My only issue with this is that it is written from the perspective of Elliot. We see her decline, her pain and frustration at knowing Robin is not the gender they once were and questioning their relationship and love. I see that perhaps this highlights the issues of loved ones and even outsiders when they feel personally victimised, threatened or even frightened by something that is not ‘the norm’ and the general approach LGBTQ+ persons sometimes come accross. But at the same time I would have liked to hear more from Robin and what they were going through and their feelings.

The stage is simple yet effective; easily changed to fit the scene and does not need any huge changes to do so. The acoustics of the tunnel of the Vaults only helps to add to this vibrating feeling of a sensitive, funny and honest piece.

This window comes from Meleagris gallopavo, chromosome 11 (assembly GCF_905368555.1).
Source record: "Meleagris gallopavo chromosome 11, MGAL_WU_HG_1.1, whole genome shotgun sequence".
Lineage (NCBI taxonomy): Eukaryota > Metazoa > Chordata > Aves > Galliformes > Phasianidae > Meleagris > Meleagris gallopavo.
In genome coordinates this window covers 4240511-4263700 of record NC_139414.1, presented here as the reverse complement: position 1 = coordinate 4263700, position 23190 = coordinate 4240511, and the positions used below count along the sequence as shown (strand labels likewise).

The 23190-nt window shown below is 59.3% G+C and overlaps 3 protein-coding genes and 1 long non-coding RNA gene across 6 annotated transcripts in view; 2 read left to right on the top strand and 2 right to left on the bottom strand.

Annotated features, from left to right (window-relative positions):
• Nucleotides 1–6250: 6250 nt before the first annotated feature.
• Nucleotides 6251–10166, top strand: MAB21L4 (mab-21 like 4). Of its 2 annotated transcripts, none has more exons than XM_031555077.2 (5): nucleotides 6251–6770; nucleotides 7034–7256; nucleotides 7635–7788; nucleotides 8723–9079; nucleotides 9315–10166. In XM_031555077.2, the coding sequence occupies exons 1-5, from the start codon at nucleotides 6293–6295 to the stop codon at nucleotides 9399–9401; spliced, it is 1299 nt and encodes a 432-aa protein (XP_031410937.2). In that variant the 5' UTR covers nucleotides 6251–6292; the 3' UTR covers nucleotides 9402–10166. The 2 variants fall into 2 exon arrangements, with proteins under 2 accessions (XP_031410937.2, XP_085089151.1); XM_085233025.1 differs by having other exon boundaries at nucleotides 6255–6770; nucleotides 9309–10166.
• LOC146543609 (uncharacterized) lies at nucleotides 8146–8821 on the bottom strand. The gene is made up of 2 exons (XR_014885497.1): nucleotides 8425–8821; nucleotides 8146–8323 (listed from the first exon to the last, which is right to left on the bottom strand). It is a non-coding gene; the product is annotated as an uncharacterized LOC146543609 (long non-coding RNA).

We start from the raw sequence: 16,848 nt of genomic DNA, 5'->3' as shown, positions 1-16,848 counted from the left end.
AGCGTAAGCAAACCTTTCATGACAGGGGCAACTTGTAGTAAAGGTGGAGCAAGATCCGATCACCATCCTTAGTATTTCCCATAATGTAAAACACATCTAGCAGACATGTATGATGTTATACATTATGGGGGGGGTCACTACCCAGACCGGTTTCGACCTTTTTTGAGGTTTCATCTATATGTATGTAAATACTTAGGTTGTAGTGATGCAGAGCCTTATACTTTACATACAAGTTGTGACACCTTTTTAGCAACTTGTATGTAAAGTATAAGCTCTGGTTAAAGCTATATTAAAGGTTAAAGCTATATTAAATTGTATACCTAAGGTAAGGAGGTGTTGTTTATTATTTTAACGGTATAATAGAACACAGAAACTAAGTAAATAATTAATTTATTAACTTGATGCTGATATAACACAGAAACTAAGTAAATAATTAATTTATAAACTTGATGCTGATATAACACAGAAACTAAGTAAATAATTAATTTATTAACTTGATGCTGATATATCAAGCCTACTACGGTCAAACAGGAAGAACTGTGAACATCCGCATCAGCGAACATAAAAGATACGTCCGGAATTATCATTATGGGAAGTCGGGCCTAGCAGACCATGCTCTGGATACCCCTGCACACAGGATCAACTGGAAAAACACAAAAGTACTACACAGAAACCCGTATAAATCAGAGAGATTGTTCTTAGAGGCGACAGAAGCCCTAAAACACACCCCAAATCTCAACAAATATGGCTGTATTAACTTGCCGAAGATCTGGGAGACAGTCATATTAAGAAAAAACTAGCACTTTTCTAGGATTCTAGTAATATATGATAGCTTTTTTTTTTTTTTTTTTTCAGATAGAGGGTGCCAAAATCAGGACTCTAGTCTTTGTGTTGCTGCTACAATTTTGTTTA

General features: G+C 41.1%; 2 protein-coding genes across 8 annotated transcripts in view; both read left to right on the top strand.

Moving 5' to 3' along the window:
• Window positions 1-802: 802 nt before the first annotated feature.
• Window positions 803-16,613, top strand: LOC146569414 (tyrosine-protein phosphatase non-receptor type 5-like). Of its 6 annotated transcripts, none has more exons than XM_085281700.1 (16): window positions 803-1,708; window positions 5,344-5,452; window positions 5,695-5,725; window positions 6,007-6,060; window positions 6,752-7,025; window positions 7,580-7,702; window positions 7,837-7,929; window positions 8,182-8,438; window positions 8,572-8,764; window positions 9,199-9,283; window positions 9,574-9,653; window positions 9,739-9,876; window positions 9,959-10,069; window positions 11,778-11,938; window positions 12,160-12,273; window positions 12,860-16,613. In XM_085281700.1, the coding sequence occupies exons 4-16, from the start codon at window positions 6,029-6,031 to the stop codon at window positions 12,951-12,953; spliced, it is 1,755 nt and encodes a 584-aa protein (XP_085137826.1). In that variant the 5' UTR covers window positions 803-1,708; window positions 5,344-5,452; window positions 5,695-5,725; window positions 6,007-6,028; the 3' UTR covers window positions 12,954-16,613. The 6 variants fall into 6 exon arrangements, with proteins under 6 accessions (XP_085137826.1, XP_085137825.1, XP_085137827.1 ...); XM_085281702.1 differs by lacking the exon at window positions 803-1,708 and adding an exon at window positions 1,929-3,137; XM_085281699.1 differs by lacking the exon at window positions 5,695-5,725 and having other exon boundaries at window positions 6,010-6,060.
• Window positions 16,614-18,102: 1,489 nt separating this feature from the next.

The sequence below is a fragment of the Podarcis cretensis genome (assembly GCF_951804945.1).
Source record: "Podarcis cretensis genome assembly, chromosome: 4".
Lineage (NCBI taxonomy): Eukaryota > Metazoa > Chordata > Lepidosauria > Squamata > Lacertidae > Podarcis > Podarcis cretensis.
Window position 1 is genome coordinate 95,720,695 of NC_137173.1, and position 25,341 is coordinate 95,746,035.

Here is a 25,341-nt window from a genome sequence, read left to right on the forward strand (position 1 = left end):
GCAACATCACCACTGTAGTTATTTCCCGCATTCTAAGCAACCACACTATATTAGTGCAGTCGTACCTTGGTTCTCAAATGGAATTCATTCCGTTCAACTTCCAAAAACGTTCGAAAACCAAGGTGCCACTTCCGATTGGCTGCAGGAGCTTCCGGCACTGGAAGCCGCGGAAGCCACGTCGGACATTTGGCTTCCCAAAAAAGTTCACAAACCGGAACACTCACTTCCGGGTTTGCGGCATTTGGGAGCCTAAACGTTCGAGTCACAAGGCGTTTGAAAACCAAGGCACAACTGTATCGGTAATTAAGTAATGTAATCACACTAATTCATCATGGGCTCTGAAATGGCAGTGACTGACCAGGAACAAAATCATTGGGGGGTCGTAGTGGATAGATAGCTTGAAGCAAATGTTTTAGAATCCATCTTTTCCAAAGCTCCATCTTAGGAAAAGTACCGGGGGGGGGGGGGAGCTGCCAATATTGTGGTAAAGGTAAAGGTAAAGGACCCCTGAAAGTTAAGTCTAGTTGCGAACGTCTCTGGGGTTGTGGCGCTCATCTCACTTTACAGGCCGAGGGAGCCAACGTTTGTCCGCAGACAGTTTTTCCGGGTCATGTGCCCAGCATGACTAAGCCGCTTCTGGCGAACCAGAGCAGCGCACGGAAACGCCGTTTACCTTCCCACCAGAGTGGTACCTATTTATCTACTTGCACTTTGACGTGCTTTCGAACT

The Poetry We Make is heartfelt, not afraid to tell the truth but also full of comedy. A culturally significant piece of theatre.

 

 

Review Evros : The Crossing River, Seemia Theatre, The Vault Festival by Hannah Goslin

 

(4 / 5)

 

Very regimental, emotionless and demanding, walking into Evros : The Crossing River, we are split into different seating through the tunnel in direct fashion. This production has many layers to it, with our entrance only being of one, highlighting the narrative.

Evros is a production that looks at and gets in depth with the Syrian refugee crisis. Taking several stories, we see the sheer terror, the difficulties and the tragedy that many families have and do endure, while contrasting this with normal events of happiness, family, and love. It is an emotional play, tugging at your emotions but also opening your eyes to the sheer truth.